July 24, 2024

So you have a URL and want to get parts of it. One way would be to use the split function or indexOf function and parse it yourself, but there’s a better way by using one of the “uri” functions available in Power Automate like the “uriHost”, “uriPath” and “uriPathAndQuery” functions to name a few. Today we’ll explore the “uriQuery” function and, as the name indicates, get the URL’s query string (also known as parameters). Let’s see how to use it.

Where to find it?

You can find the function in every action where a formula is supported. For example, let’s look at a “Compose” action:

As you can see, we can auto-complete by using the “tab” key. Let’s look at how to use it.


It follows a simple pattern.

  1. String with the URL

Let’s start with a simple example:

Let’s try with a big URL.

String 'https://manueltgomes.com/area/microsoft/powerautomate/'

will return 


The URL will return an empty string if it doesn’t have any query string.

If you’re used other “uri” functions you know that this behaviour is a bit different than “uriPath” or “uriPathAndQuery” functions for example. These functions will return “/” if they cannot find information instead of an empty string

Let’s try with parameters and see what we get:

String 'https://manueltgomes.com?query=test'

will return


Notice that if you used the “uriPathAndQuery” function above, you would get something slightly different:

String 'https://manueltgomes.com?query=test'

will return


This is because every function that deals with the path in some way, like “uriPath” or “uriPathAndQuery” consider the “empty” path as “/“ and not as an empty string, so the “/“ is always included.

Let’s try an URL with a path:

String 'https://manueltgomes.com/area/microsoft/powerautomate/?query=test'

will return 


As expected, the path would be ignored, and we only get the query string.

Finally, what about a string that is not a valid URL?

String 'this is not a valid URL'

will return

Unable to process template language expressions in action 'Parse_the_URL' inputs at line '0' and column '0': 'The template language function 'uriQuery' expects its parameter to be a well-formed absolute URI. The provided value was 'this is not a valid URL'. Please see https://aka.ms/logicexpressions#uriQuery for usage details.'.

Notice that we need a valid URL to be provided to the function, so be sure you validate the string before running the function; otherwise, your Flow will fail.


Depending on the size of your string, your expression may return an error, even if it’s correct. Please note that the expressions have a max size of 8,192 characters. If you have an expression even bigger than 1000, I would strongly advise you to break it into smaller manageable formulas.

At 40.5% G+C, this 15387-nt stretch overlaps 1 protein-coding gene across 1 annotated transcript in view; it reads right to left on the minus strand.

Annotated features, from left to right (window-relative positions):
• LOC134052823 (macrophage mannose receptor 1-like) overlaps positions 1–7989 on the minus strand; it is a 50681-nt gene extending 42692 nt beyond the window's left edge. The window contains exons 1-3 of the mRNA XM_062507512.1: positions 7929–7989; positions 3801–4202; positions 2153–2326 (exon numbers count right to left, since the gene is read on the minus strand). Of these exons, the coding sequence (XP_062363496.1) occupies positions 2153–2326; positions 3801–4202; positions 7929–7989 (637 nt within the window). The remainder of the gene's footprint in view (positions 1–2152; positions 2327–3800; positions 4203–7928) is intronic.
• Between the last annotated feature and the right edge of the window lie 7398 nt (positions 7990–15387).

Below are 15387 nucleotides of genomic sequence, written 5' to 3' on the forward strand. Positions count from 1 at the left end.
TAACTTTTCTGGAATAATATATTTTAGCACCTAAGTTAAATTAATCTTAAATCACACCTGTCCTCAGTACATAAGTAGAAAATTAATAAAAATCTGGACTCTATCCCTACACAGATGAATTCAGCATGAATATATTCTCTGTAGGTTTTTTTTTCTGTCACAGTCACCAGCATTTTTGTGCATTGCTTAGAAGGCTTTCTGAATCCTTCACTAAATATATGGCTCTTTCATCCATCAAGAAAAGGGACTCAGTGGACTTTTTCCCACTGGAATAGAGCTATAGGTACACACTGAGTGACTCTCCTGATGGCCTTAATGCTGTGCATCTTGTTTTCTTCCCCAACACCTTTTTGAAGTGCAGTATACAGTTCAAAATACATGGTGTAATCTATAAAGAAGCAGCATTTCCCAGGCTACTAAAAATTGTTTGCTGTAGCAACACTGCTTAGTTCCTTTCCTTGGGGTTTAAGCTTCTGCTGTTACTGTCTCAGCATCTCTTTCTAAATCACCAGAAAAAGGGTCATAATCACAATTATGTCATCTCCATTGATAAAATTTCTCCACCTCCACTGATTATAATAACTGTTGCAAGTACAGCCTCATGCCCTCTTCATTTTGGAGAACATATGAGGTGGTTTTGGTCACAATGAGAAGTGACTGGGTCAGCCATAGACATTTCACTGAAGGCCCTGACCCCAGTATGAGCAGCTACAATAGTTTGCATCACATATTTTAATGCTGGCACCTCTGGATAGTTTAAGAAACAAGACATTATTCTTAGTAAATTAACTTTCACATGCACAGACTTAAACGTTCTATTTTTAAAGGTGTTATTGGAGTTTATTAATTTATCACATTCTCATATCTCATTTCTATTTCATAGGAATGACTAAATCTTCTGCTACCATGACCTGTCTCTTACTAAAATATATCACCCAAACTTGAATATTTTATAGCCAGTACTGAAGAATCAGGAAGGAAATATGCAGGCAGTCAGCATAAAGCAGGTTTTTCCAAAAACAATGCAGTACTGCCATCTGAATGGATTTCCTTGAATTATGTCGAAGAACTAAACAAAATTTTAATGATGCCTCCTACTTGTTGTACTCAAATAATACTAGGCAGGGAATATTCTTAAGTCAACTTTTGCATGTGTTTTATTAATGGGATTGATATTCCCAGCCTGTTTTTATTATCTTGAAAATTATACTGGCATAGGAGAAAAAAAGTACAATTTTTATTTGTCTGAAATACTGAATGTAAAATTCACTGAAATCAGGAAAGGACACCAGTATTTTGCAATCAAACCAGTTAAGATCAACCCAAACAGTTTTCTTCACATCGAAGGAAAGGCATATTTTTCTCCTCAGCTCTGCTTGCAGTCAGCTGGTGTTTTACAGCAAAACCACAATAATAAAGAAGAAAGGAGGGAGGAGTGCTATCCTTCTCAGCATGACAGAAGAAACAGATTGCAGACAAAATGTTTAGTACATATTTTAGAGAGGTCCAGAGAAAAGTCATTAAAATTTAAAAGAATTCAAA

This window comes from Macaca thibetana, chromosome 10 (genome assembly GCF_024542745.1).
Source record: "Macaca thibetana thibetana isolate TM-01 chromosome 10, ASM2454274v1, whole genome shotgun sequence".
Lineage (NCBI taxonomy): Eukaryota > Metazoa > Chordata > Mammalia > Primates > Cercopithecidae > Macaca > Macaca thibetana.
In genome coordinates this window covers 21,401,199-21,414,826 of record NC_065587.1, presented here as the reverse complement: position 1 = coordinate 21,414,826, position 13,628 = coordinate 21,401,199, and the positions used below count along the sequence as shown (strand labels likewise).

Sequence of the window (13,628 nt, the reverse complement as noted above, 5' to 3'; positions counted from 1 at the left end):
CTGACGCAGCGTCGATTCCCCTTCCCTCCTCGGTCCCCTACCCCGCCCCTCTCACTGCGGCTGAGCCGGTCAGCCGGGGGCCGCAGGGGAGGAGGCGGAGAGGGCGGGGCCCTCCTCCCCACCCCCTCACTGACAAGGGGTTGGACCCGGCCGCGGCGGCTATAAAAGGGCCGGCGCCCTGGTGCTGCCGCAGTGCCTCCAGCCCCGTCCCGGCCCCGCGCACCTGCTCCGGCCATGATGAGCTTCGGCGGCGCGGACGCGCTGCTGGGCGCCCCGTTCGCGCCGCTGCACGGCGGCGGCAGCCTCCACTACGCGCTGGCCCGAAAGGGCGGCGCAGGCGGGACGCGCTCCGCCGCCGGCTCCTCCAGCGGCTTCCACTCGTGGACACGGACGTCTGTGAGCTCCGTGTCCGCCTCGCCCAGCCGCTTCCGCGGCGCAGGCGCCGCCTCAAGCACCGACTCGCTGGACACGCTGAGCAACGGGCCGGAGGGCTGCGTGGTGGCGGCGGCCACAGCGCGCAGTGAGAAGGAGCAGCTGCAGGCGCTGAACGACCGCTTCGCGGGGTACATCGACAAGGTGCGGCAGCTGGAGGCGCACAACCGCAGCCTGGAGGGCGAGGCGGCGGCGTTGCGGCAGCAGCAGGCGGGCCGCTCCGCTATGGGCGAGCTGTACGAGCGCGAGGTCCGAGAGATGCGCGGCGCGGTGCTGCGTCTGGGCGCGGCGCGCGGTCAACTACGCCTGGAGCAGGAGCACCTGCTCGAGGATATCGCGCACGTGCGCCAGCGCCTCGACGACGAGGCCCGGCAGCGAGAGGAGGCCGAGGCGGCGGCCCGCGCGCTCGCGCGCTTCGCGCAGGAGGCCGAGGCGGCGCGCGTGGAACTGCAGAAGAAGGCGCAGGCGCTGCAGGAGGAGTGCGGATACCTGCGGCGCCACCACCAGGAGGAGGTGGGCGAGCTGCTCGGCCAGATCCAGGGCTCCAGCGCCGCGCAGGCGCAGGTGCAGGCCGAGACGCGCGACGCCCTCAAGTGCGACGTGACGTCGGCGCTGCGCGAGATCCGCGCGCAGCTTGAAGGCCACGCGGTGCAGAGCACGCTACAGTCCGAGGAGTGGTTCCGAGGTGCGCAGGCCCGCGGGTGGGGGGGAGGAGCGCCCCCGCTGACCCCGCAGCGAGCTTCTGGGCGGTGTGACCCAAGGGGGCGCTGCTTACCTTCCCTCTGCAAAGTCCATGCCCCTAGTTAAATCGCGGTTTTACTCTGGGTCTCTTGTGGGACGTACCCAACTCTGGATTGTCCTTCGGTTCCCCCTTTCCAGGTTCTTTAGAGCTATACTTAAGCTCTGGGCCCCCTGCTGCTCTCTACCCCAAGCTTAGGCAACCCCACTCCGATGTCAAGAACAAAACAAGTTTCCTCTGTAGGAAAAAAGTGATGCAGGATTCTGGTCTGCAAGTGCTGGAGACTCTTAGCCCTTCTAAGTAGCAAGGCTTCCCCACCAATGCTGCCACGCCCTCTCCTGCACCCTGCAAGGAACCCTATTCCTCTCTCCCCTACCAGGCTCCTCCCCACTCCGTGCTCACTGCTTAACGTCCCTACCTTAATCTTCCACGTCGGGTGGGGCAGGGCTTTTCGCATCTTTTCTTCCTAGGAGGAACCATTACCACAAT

Here are some things to keep in mind.

If you want to parse an URL, don’t do it manually

Always use the “uri” functions that Power Automate provides you. They do a lot of work and consider edge cases that you may not consider. Also, using one function that does all the work for us is much easier than doing all the work ourselves.

Use “debug” compose actions

I recommend using Compose actions to have the values that go “in” the function. This way, if the value doesn’t make sense, you can understand, based on the parameters, why it was calculated that way. It’s useful, especially if you change something in the URL before parsing it, so you can see the value before the function parses it.

Don’t nest

There’s no real reason to do it, but if you find yourself in a situation where you have nested “uriQuery” functions in a formula, you should review it and make everything more straightforward. If you nest it, the Flow will fail since the result of the function is not a valid URL, so be sure not to do it.

Always add a comment

Adding a comment will also help avoid mistakes. Indicate why you are trying to find the element and what it means. It may look obvious initially but it will not be in a few months or years. It’s essential to enable faster debugging when something goes wrong.


Microsoft’s uriQuery Function Reference

Back to the Power Automate Function Reference.

Photo by Towfiqu barbhuiya on Unsplash

Manuel Gomes

I have 18 years of experience in automation, project management, and development. In addition to that, I have been writing for this website for over 3 years now, providing readers with valuable insights and information. I hope my expertise allows me to create compelling, informative content that resonates with the audience.

View all posts by Manuel Gomes →

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